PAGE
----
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Show Me Purple


For endangered Republicans this year, the way out of this box (or so they hoped) was to focus on cultural matters. All across southwest Missouri—a heavily Republican region that McCaskill refers to as Ashcroftland—Talent incited lusty applause by rattling off a familiar litany of issues: gay marriage, abortion, the Supreme Court, immigration. (Intriguingly, he avoided the topic of stem-cell research, so hot in Missouri after the Michael J. Fox–Rush Limbaugh imbroglio.) Here, too, the implications for 2008 are significant: Assuming that a fair number of moderate Republicans lose their seats on November 7, the one faction of the GOP coalition likely to emerge more powerful is Christian conservatives. And their influence will only be magnified further if, in the end, they provide the margin of victory for candidates such as Talent.

Which brings us to McCaskill and the challenge she’s been wrestling with since the campaign began. In her gubernatorial race in 2004, McCaskill trounced her opponent in St. Louis and Kansas City—but she won just 8 of Missouri’s 109 rural and exurban counties. So she has labored mightily this time to make inroads in the countryside. She has taken conservative positions on issues such as immigration. She has taken borderline protectionist positions on issues such as outsourcing. And yet, so far, there’s scant evidence that her efforts have gained her much support from rural voters. According to a recent L.A. Times/Bloomberg poll, Talent holds a commanding 56 to 37 percent lead among them.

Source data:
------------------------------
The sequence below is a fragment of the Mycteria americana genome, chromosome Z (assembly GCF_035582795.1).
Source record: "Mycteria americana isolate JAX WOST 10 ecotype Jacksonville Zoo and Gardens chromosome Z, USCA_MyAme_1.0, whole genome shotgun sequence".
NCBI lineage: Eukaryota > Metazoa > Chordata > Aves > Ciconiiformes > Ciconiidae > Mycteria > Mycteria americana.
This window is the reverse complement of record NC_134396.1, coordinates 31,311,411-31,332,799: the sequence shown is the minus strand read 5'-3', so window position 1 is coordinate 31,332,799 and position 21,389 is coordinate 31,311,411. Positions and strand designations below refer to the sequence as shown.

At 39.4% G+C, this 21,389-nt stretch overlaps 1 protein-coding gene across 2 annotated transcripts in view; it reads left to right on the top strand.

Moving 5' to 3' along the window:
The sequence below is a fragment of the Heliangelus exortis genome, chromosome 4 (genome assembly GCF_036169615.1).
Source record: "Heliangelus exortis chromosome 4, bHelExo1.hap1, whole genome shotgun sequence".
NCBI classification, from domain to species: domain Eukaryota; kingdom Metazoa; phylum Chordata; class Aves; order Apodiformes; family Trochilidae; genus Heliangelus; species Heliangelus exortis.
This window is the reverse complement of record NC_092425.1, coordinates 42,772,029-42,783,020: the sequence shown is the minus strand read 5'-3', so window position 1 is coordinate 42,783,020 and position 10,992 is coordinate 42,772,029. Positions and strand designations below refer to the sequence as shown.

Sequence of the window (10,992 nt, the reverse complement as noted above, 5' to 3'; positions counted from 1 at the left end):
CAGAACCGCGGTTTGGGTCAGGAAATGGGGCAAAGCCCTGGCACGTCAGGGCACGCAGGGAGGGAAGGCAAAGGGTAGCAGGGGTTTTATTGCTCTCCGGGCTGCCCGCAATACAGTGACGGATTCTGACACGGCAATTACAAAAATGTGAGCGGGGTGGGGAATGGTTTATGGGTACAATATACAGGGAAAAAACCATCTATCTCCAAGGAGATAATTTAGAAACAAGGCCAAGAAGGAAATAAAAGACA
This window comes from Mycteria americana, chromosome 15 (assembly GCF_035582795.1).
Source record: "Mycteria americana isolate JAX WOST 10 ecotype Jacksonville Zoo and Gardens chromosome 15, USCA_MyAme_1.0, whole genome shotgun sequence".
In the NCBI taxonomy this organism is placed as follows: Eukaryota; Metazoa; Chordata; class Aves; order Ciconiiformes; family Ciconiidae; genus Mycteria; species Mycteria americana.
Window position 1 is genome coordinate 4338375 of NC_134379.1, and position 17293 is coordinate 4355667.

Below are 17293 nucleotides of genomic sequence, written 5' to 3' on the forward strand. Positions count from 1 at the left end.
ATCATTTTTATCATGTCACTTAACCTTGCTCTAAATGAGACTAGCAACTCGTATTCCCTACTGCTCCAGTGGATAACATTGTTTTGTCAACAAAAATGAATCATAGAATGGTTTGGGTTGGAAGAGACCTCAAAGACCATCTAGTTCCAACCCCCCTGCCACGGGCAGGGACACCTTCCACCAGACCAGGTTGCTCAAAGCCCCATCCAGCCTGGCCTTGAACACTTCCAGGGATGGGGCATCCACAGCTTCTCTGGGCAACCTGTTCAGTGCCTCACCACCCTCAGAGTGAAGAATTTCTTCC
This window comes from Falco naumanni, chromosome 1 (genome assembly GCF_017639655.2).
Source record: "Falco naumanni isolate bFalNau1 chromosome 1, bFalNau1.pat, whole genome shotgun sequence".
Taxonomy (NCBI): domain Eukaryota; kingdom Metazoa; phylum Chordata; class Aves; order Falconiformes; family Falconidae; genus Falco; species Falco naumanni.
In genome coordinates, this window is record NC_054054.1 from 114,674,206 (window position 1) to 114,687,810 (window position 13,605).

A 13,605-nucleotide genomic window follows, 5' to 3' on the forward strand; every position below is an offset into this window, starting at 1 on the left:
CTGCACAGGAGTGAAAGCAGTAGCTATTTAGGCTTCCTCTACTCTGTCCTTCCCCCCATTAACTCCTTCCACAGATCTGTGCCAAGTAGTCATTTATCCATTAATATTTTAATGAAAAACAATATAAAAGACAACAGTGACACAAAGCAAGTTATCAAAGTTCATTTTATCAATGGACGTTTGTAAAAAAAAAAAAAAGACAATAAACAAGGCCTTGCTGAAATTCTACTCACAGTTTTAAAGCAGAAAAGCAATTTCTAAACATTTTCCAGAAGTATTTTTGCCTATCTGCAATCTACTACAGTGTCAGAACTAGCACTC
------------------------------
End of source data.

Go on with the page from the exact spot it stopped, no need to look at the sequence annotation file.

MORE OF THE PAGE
The race in Missouri throws doubt on the Rove-inspired wisdom that swing voters no longer matter.

For McCaskill—along with Harold Ford Jr. in Tennessee and Jim Webb in Virginia—the inability to break through in precincts beyond the cities and suburbs may prove to be a fatal stumbling block. And if it does, it will raise anew the question of whether Democrats have what it takes to win in the swing states that are pivotal to any national election.

McCaskill, for her part, believes the question is premature. Wait and see, she assures me; even here in Ashcroftland, disgust with Republicans is deep and abiding. All she needs is a small uptick from her past rural performance to send Talent packing. Already she’s survived a brutal welter of Republican negative advertising. By running relentlessly toward the center, by being nearly as critical of much Democratic orthodoxy as she is of Republican lunacy, she has held her ground despite a 3:1 fund-raising disadvantage. She has thrown doubt on the Karl Rove–inspired wisdom that swing voters no longer matter—to the point that Talent has felt compelled to spend much of the year chasing after them, too.

Thus the real lesson of the Missouri race, no matter which side prevails: the partisan alignments in the Show-Me State are in a serious state of upheaval. And that can only be for the good. Not mainly because it benefits the Democrats. But because it would suggest that the electoral map is truly up for grabs again.



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